“SINHA KODIYA” : THE NATIONAL FLAG
Posted on January 23rd, 2020

Dr. Daya Hewapathirane

It is time we revived and strengthened the movement to restore and reinstate our legitimate national flag, the ancient Sinha kodiya” (lion flag). The authentic National flag of the island consists of a yellow coloured lion representing the Sinhala ethnicity the mainstream community of the nation, holding a ‘kastane’ sword which is the national sword of the island in the past, on a dark red background, with four golden coloured ‘bo’ leaves symbolizing the four sublime states in Buddhism or ‘brahma-vihara’- Metta (loving-kindness), Karuna (compassion), Muditha (sympathetic joy) and Upekkha (equanimity).  

As the nation’s authentic traditional national flag, this popularly known Sinha-kodiya” was hoisted prominently at the historic occasion of the signing of the Udarata Givisuma (Kandyan Convention) in 1815, and also at the occasion of the formal granting of political independence to the country in 1948.

During the British rule of the country, the traditional lion flag was replaced by the Union Jack. The nation’s traditional lion flag that was hoisted at the Udarata Givisuma in 1815, was taken away to England by the British. In the early 20th century, this flag was recovered from the Royal Hospital at Chelsea where it had been stored. It was brought back to Ceylon in 1948 and was used at the ceremony granting political independence to the country, and was adopted as the country’s national flag.   

It was in 1953 on the initiative of the then UNP government headed by D.S. Senanayake, that action was taken to modify this authentic traditional lion flag, with the addition of green and orange colour bands to represent the minority communities. This basically was a politically motivated move which virtually destroyed the authenticity of this ancient national insignia. More changes were effected to the flag in 1972, further corrupting and shattering the wholeness and aesthetic value of this dignified and meaningful traditional ‘Sinha kodiya’. The addition of bands to represent minorities was redundant given the fact that all those who subscribe to the idea of a single nation, are necessarily represented in the traditional national flag. History of our country reveals vividly that a spirit of tolerance and accommodation of others irrespective of religious or other differences has been a common distinguishing characteristic of the people of this country from very early times.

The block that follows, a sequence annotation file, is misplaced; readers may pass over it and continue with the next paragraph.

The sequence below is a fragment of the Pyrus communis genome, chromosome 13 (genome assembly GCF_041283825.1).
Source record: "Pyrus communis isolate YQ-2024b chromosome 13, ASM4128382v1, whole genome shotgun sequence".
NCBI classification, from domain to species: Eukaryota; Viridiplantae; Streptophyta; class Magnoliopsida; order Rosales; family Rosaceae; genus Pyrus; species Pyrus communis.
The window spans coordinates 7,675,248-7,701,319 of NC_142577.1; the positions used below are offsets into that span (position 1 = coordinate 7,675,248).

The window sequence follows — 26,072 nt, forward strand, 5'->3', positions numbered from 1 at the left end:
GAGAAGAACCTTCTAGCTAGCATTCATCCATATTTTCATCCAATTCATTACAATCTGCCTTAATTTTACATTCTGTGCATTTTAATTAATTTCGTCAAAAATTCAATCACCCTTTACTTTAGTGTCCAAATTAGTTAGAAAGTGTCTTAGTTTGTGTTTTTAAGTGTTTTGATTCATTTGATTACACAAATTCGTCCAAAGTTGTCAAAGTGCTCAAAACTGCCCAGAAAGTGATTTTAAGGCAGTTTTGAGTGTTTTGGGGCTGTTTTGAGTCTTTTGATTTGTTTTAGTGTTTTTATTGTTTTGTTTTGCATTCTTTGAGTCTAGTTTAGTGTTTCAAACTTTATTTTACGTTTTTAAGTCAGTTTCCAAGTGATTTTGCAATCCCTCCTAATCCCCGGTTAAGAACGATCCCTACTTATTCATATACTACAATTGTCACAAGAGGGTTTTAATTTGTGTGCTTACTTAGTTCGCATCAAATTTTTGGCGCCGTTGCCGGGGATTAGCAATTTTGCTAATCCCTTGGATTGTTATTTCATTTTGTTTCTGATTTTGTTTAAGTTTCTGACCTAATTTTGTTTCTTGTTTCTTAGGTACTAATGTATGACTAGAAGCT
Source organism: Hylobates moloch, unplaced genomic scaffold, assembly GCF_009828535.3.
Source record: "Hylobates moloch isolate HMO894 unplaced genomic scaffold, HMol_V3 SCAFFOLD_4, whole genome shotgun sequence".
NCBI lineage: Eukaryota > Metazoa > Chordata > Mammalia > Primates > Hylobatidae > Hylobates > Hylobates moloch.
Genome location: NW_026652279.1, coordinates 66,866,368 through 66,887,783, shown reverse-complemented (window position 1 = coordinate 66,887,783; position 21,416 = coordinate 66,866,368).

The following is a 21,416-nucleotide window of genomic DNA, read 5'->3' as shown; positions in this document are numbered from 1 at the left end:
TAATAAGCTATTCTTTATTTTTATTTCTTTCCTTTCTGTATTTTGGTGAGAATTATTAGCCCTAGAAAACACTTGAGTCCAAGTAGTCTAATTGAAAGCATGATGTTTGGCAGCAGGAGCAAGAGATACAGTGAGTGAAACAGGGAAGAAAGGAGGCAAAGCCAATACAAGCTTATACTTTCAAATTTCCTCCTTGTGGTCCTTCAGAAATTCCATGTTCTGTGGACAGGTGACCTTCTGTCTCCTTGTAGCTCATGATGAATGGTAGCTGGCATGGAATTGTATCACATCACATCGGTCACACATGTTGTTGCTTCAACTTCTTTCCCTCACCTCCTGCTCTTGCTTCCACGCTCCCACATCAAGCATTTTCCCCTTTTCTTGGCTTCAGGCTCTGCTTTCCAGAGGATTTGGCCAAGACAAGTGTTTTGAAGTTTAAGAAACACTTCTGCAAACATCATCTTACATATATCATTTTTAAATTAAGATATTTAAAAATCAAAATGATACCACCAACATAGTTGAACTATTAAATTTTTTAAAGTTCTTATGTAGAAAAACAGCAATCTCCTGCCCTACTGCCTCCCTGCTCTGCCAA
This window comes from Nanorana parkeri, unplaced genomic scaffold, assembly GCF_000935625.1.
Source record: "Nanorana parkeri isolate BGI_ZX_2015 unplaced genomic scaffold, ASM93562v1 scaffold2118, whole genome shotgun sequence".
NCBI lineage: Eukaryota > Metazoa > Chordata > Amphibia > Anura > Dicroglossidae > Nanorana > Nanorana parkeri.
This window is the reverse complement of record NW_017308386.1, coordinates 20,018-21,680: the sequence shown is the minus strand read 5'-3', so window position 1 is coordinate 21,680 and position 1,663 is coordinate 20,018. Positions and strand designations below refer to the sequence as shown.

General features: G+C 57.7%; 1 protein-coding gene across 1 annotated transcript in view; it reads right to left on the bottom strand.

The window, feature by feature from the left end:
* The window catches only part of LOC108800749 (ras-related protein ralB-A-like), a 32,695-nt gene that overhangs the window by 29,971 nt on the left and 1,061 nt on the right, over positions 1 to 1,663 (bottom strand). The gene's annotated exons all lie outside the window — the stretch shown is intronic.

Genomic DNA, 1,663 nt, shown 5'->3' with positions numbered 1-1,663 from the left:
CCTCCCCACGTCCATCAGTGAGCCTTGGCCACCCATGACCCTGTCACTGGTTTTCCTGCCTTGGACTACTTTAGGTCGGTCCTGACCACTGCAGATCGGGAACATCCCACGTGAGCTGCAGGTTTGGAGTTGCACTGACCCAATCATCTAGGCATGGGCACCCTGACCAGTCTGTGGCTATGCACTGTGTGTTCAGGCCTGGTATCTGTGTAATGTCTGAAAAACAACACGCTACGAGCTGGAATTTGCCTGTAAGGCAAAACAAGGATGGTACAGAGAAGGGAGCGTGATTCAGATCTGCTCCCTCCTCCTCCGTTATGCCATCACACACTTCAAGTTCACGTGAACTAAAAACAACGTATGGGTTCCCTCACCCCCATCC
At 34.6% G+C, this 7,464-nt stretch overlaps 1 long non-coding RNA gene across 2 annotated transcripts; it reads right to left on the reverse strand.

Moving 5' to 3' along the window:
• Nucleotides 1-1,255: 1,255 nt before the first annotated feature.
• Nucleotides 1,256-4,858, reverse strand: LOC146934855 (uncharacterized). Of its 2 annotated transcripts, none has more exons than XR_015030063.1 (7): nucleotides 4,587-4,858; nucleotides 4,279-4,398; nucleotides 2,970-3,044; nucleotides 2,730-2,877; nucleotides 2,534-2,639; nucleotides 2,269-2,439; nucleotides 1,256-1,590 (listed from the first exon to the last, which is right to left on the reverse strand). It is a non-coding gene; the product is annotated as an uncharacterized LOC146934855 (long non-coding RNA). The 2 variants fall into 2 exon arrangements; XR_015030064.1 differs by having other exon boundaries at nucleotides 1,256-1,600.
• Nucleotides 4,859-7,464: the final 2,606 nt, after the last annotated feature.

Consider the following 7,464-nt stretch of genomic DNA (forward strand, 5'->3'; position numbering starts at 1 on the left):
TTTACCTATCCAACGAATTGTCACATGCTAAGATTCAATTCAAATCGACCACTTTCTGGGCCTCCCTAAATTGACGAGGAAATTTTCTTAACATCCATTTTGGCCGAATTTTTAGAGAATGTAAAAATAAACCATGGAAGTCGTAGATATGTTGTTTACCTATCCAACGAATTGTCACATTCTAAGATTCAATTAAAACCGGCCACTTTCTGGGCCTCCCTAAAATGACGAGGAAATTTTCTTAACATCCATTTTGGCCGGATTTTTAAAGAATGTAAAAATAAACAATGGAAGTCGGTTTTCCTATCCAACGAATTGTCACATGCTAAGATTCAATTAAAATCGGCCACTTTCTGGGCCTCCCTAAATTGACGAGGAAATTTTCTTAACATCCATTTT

According to the Mahavamsa, the national flag of the country, during the reign of Vijaya, the first king of the island was one with a prominent symbol of a lion. This was 2500 years ago in the 5th century BCE. Since that time, the lion symbol has played a significant role in the history of the country. It was used extensively by the kings that followed Vijaya. It is noteworthy that the flag used by King Dutugemunu (166 to 137 BCE) or more than 2000 years ago, and by subsequent rulers of the country,  prominently depicted the symbol of a lion carrying a sword. The most distinguishing feature in the national flag, emblems and other insignia of the country from historic times, has been the figure of the lion or ‘sinhaya’. This symbol signifies the national character of this island nation. A gold or yellow coloured symbol of a lion prominently depicted on a dark red background with yellow borders and four symbols of the Bo leaf at the four corners characterized the national flag. Green and orange colours were never used either in the national flag nor in any of the national or regional emblems and other insignia of the country.   

From ancient times, or for more than 2200 years, the identity and character of this island nation, have been based on Buddhist norms and principles. Iinspiration for all aspects of the island’s development – economic, cultural, social and spiritual was drawn from these Buddhist principles and values. Buddhist values essentially include non-violence, peaceful coexistence, compassion, tolerance, virtuous and simple lifestyle.   From ancient times, with the single exclusion of the European colonial period, the inspiration for all aspects of the island’s development- economic, cultural, social and spiritual was drawn from these social values.

It is time we discard the distorted and corrupt version of our rightful historic national flag. The green and orange colour bands should be removed from the flag so that the idea of a single unitary nation is reflected in the national flag. The changes made to our authentic ‘Sinha Kodiya” in 1953, is a form of destruction of one of our nation’s unique historical symbols, or in other words, one of our nation’s significant visual cultural insignia. monuments. No patriotic national of this country should tolerate such vandalism in a country that values its ancient cultural wealth which has given the country its unique identity as a nation. We should not further delay the resurrection of our traditional national lion flag. It is the most significant of the nation’s insignia. It is an essential step towards preserving our nation’s cultural heritage. Such action is required to protect our national heritage in order to enhance our pride and dignity as a nation, and to build unity, self-energy among the people of Sri Lanka. It is a relevant step given the unequivocal national cultural revitalization taking place in the country since the emergence in recent times of a forward-looking, strong patriotic national leadership.    

Dr. Daya Hewapathirane

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